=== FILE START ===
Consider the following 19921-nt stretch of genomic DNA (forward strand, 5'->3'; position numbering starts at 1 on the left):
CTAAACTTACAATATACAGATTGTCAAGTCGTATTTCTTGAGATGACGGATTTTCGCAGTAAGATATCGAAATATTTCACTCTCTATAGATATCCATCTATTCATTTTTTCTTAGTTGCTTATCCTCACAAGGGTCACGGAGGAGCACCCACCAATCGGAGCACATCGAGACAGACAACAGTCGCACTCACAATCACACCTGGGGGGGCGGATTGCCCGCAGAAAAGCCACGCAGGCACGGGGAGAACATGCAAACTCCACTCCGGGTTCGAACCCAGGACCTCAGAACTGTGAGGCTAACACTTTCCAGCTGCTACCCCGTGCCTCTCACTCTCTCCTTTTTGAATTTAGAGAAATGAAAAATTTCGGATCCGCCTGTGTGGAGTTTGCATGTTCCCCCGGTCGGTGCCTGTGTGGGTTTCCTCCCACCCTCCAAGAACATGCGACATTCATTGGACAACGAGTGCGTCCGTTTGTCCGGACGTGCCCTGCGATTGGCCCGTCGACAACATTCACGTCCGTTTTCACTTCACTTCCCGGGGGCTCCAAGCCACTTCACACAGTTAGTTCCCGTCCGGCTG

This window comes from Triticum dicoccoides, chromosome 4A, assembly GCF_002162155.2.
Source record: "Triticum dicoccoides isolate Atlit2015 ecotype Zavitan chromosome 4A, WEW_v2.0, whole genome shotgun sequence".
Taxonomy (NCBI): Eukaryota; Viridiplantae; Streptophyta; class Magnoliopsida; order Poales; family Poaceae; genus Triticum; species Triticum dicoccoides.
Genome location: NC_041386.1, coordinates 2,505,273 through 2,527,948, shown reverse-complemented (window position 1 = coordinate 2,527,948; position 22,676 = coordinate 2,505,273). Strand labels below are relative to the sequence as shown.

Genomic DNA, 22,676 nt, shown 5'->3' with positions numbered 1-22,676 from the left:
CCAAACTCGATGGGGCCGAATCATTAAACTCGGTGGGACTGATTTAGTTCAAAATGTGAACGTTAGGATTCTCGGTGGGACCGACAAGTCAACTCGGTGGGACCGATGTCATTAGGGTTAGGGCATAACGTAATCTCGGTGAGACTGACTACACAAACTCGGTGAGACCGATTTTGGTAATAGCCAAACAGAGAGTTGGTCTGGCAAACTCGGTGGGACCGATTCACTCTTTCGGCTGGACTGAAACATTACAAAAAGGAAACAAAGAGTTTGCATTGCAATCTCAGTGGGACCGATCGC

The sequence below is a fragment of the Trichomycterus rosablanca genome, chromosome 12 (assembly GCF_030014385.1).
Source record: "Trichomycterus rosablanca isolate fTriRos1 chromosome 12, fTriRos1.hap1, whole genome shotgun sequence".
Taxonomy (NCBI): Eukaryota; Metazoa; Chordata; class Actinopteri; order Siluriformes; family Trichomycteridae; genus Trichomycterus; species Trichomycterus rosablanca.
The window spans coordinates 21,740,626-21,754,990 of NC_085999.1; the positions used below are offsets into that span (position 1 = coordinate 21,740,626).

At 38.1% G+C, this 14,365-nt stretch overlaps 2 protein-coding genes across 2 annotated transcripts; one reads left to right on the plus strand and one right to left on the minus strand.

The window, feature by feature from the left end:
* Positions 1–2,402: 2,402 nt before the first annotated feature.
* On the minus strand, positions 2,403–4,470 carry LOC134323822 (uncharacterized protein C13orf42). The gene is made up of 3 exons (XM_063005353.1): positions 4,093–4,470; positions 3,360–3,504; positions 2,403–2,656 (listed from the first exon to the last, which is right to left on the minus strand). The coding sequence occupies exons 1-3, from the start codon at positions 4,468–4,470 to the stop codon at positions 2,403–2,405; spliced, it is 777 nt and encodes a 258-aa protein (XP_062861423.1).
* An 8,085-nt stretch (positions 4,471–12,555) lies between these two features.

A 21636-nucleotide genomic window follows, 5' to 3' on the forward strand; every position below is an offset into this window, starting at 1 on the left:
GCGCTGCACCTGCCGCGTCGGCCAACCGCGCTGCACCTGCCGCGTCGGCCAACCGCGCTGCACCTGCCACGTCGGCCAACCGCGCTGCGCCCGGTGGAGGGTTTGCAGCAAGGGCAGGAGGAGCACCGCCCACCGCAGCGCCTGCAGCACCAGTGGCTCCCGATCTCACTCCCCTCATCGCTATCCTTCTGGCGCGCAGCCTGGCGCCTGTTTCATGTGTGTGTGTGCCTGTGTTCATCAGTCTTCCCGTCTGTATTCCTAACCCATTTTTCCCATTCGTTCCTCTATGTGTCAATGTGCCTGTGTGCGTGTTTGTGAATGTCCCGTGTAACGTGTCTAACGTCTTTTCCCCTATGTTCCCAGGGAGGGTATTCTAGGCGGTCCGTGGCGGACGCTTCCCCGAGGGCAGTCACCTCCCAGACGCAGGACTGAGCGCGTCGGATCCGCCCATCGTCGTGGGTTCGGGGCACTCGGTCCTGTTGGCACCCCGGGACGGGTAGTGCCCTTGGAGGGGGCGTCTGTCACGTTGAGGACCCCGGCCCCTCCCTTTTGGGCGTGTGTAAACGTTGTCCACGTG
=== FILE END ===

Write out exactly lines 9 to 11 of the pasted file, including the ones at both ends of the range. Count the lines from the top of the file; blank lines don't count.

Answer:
The sequence below is a fragment of the Trichomycterus rosablanca genome, chromosome 12 (assembly GCF_030014385.1).
Source record: "Trichomycterus rosablanca isolate fTriRos1 chromosome 12, fTriRos1.hap1, whole genome shotgun sequence".
Taxonomy (NCBI): Eukaryota; Metazoa; Chordata; class Actinopteri; order Siluriformes; family Trichomycteridae; genus Trichomycterus; species Trichomycterus rosablanca.